Human Papillomavirus (HPV) Statistics | Did You Know?

Human Papillomavirus (HPV) Statistics | Did You Know?


(Music) Did You Know? Video
Series: Human Papillomavirus Did you know that infection
with about a dozen HPV types is associated with cancer
among both men and women? The good news is that HPV
vaccines and cervical cancer screening can prevent certain
cancers and other diseases. The human papillomavirus, or
HPV, is actually a group of 200 closely related viruses. There are more than 40 HPV
types that can infect the genital areas, the anus, the
mouth, and the throat. Infection with HPV is the
most common sexually transmitted infection. It is most common
among young men and women. There are two groups of
sexually transmitted HPVs: low-risk and high-risk. Low-risk HPVs do not cause
cancer but can cause skin warts on or around the
genitals and anus. High-risk HPVs can cause
cervical, anal, vulvar, vaginal, penile, and oropharyngeal
cancers, which includes the base of the tongue and
parts of the throat. In the United States, high-risk
HPV types cause approximately 3% of all cancer cases
among women and 2% of all cancer
cases among men. HPV is the cause of
virtually all cases of cervical cancer worldwide. In the United States, southern
states have the highest rates of this disease. Advances in research
have led to changes in cervical cancer screening. Two types of tests may be
done to screen for changes in cervical cells due to HPV:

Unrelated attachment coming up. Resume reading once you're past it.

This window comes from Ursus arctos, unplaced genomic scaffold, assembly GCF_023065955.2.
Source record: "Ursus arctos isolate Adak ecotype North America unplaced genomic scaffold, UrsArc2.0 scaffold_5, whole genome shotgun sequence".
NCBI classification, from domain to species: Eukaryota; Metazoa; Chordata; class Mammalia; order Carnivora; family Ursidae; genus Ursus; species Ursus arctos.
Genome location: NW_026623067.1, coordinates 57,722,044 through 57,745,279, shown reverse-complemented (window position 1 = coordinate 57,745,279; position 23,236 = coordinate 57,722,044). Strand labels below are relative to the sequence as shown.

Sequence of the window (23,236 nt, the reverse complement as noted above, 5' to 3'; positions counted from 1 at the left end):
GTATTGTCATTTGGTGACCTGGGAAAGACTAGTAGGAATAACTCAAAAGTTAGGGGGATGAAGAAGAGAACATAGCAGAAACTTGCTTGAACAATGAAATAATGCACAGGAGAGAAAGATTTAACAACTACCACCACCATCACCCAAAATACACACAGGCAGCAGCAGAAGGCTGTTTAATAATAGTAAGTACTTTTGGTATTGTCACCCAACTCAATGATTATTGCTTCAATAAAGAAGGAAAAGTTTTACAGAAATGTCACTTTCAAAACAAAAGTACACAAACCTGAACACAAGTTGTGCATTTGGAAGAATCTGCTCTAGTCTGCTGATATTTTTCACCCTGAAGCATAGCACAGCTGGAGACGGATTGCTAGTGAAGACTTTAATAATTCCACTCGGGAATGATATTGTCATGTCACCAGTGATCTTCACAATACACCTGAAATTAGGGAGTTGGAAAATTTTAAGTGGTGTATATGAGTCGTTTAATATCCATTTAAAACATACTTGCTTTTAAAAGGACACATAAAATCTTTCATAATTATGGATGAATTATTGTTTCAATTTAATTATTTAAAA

the Pap test and the HPV test. The Pap test checks for abnormal
cells in tissue collected from the cervix. The HPV test examines the cells
collected from the cervix for the presence of DNA or
RNA from high-risk HPVs . Talk with your doctor about
which screening options are best for you. Research has also led to the
development of HPV vaccines, which can prevent cancers
and other diseases due to HPV. The U.S. Centers for
Disease Control and Prevention, or CDC, recommends that all
kids who are ages 11 and 12 receive the recommended
series of HPV vaccine. Visit CDC.gov/HPV for the most up to date
vaccination information. CDC also recommends that, if
they did not get vaccinated when they were younger, young women
should be vaccinated through age 26 and young
men through age 21. HPV vaccination is also
recommended through age 26 for transgender people, men who have
sex with men, and young adults who have conditions
such as HIV that cause a weakened
immune system. In the United States, HPV
vaccination rates for girls ages 13 to 17 vary
widely by region. State policy may affect
some of the differences. Over 25 states have enacted
legislation to educate the public about HPV vaccination. Ask your doctor about
cancer screening and prevention, including HPV vaccination. Get the facts and learn what is
best for your family’s health.  For more information on HPV,
go to www.cancer.gov or call 1-800-4-cancer. For more cancer statistics,
go to seer.cancer.gov U.S. Department of Health
and Human Services National
Institutes of Health National
Cancer Institute Produced October 2017. (Music)

6 thoughts on “Human Papillomavirus (HPV) Statistics | Did You Know?

  1. For more statistics on HPV, visit https://www.cancer.gov/about-cancer/causes-prevention/risk/infectious-agents/hpv-fact-sheet

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